By Cristin Ross
It’s just a case of mistaken identity — or is it?
Louisiana author Reggie Anne Walker-Wyatt has some theories about the life and times of outlaw Jesse James. Those theories — including her claim there was more than one outlaw using the moniker Jesse James during the late 1800s and that the real James may have faked his own death and changed his name — that will be on display during the Rusk Pioneer and Heritage Festival, along with the photographic evidence that backs them up.
“All I’m asking is that people keep an open mind,” she said. “Look at my photos and information and then decide the merits of my theory. Why wouldn’t these men try to “die” and then start new lives? They were all very unique men.”
Walker-Wyatt began chasing the truth about J. Frank Dalton — who claims to have been the real Jesse James — when her great-great-grandmother Margaret Louisa Bass related a family tale that Dalton and the Youngers, members of his gang, stayed at the family plantation during the Civil War. When the author found documentation of her relative’s story in a book written by Cole Younger in 1903, she was intrigued enough to start unraveling the real story.
“It’s like a giant puzzle,” she said. “Each little bit of information that can be verified gets us that much closer to seeing the whole picture. It keeps me very busy.”
She collects information, stories, family histories from all over the South and compares new data to what she’s already been able to verify. Some stories are seriously historic, she said, and others border on the completely absurd.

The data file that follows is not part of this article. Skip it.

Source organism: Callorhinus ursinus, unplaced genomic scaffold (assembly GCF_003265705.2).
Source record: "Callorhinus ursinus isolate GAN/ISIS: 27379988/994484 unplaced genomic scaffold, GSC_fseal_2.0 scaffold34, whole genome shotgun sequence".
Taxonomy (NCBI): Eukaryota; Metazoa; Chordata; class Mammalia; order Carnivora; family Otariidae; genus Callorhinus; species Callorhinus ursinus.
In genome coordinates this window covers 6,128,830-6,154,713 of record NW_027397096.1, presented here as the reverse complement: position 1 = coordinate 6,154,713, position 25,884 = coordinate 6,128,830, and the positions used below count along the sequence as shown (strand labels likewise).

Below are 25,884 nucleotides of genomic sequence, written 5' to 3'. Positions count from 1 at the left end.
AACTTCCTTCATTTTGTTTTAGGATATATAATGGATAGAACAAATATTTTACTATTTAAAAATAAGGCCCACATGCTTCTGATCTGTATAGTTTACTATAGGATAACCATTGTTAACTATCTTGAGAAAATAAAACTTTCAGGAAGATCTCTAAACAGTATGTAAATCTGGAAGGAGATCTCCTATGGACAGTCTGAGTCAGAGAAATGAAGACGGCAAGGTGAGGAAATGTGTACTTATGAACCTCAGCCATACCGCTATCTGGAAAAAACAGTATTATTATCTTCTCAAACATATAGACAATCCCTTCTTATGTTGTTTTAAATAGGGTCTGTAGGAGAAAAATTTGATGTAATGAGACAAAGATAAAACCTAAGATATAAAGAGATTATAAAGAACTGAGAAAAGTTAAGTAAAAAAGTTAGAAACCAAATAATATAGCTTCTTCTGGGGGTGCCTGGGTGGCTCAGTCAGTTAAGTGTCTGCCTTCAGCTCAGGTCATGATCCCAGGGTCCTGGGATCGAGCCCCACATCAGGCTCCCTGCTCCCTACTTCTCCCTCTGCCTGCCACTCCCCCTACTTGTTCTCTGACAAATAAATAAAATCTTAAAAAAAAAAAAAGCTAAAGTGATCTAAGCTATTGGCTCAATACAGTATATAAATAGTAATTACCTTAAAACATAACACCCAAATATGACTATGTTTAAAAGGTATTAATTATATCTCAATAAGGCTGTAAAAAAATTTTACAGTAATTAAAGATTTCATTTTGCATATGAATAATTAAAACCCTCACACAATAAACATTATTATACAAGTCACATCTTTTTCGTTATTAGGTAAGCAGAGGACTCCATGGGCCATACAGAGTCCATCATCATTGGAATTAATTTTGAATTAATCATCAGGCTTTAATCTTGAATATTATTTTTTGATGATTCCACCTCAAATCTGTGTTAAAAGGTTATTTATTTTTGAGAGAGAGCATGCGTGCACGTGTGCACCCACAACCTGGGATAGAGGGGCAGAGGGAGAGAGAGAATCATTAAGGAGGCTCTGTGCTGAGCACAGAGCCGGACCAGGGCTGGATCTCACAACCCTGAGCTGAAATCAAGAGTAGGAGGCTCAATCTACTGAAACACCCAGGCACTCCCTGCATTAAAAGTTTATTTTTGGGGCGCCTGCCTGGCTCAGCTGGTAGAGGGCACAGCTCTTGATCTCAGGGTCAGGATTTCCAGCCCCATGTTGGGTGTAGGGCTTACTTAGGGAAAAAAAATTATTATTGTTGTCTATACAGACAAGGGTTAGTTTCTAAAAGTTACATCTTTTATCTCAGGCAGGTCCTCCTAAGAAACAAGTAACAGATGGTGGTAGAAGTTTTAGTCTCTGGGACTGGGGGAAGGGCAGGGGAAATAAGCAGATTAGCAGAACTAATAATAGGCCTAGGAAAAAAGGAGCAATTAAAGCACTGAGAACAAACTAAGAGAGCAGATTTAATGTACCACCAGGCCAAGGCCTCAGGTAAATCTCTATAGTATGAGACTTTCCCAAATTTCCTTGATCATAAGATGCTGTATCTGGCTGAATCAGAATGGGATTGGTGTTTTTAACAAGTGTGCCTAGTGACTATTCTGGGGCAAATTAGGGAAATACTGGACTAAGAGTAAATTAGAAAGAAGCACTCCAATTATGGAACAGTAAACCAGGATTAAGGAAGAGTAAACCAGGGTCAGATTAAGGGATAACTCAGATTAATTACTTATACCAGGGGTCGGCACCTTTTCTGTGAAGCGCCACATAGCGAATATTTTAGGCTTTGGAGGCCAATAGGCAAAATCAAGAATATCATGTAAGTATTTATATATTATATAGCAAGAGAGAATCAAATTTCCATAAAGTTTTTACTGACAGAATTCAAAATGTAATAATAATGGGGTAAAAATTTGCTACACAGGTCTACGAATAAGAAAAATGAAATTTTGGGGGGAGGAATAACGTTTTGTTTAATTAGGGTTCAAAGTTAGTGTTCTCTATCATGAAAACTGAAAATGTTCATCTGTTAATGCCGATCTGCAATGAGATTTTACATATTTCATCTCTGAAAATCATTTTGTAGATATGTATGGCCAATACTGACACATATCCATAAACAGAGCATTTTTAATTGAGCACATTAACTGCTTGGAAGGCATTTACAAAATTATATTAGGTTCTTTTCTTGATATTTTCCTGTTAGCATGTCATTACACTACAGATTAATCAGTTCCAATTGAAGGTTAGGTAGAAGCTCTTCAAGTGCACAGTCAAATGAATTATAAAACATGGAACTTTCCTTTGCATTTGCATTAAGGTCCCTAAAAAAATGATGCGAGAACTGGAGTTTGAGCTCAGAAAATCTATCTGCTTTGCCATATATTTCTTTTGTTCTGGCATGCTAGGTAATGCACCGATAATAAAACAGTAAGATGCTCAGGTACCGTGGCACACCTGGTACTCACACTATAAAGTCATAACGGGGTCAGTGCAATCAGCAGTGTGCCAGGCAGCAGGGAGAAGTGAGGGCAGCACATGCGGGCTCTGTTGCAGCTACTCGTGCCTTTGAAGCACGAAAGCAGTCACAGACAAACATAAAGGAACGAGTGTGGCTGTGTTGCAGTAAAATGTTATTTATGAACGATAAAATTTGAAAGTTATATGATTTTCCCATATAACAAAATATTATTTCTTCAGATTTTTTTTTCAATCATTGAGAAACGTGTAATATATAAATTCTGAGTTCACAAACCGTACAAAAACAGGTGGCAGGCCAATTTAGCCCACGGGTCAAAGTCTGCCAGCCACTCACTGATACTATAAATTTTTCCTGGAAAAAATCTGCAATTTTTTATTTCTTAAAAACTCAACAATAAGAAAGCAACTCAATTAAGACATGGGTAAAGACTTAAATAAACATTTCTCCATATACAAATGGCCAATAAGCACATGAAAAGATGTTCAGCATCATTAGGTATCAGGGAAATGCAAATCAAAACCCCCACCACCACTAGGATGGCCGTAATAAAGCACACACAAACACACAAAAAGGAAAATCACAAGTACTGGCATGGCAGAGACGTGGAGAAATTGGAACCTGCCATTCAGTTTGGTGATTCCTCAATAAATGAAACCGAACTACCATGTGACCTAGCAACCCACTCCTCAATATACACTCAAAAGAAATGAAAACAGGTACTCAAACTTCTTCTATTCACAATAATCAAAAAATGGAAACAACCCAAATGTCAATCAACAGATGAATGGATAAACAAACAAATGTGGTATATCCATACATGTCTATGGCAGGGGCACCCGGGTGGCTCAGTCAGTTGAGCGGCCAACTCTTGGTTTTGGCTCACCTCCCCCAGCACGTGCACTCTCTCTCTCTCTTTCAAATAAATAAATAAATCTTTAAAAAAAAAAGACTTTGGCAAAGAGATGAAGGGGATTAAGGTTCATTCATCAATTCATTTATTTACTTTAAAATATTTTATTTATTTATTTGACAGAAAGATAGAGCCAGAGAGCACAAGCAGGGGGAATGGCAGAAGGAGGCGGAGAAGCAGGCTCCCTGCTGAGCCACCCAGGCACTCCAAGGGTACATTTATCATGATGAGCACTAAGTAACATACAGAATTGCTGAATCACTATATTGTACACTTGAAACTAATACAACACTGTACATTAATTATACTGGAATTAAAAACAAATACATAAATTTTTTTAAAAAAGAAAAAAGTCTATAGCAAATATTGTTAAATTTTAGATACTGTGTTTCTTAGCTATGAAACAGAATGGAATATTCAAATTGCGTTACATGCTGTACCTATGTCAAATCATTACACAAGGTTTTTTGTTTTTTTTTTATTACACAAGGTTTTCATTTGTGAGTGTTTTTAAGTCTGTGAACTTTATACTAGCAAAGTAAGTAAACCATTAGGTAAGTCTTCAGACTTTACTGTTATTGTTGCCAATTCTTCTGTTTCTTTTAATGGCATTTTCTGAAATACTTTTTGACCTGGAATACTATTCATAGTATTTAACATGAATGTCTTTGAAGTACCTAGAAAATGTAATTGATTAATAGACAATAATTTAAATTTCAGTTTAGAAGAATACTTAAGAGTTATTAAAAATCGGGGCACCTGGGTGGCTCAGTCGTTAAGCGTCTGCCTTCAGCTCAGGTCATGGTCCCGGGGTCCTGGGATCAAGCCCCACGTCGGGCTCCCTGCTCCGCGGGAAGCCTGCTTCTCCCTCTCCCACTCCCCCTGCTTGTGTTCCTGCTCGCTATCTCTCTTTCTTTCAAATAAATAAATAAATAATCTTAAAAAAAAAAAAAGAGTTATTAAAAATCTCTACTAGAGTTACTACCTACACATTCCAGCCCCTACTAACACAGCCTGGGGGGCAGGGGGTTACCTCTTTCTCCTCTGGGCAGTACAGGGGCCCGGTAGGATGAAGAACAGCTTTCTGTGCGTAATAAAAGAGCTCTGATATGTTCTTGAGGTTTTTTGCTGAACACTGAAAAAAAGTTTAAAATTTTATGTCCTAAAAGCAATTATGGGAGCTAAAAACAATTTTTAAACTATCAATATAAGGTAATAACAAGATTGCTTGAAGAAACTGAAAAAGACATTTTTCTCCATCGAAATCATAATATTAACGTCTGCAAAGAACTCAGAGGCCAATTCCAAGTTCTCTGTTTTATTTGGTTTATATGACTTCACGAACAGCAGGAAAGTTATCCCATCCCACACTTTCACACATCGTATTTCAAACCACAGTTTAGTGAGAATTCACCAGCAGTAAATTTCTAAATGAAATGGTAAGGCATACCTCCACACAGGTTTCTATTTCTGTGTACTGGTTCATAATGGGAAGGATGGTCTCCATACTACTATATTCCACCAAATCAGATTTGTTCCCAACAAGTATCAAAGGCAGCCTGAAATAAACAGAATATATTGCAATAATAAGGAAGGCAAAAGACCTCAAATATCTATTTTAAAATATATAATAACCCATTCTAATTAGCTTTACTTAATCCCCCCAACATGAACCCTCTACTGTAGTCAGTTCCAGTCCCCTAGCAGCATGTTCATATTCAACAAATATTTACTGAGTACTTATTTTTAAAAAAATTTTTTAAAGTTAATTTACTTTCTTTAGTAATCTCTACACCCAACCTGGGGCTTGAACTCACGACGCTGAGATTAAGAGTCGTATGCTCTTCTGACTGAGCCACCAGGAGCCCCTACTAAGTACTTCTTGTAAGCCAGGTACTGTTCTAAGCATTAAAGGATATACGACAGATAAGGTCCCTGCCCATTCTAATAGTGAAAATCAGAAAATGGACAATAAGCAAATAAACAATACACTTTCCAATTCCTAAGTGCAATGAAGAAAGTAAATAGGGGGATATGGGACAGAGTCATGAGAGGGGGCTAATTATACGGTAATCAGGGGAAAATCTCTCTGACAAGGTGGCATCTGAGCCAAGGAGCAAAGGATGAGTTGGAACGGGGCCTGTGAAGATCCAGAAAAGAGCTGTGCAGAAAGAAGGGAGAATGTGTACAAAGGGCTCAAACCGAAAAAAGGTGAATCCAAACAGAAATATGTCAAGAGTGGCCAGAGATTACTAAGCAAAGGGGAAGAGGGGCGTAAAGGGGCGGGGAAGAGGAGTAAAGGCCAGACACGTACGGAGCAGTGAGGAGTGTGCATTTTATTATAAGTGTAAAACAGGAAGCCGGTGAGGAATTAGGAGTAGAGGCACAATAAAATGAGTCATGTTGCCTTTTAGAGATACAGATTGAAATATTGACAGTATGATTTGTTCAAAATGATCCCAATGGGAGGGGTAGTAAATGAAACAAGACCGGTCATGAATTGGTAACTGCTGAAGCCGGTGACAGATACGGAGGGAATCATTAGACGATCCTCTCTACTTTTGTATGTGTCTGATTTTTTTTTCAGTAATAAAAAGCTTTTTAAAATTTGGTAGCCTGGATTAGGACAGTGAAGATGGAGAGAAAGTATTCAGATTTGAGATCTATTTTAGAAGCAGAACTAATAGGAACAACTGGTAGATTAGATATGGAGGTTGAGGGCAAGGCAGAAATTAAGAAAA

“One of the more interesting ones I’ve come across is when they staged Jesse James’s funeral, they sewed a pig up in a suit and buried that instead,” Walker-Wyatt said with a laugh. “You get all kinds of information, you just have to use your own judgement as to which rabbit hole you want to go down.”
Some of the more believable nuggets Walker-Wyatt has managed to unearth include photos proving Cole Younger visited Florida at least once and of a young J. Frank Dalton in a Confederate Union uniform with Col. Isaac Harrison.
“We have to think of the broader scheme,” she said of the pair. “They got around, they were both Southern patriots, they were intelligent, innovating men, not just the common outlaws we’re led to believe in. They had a much bigger agenda.”
Her efforts to preserve these parts of Louisiana’s oral history led her to publish “Chasing Rivers, Trains & Jessie James,” the first of a trilogy following James and his connections to Southern families and locations.
The Rusk Pioneer and Heritage Festival will be held Oct. 10-11 at the Rusk depot of the Texas State Railroad.
By Cristin Ross
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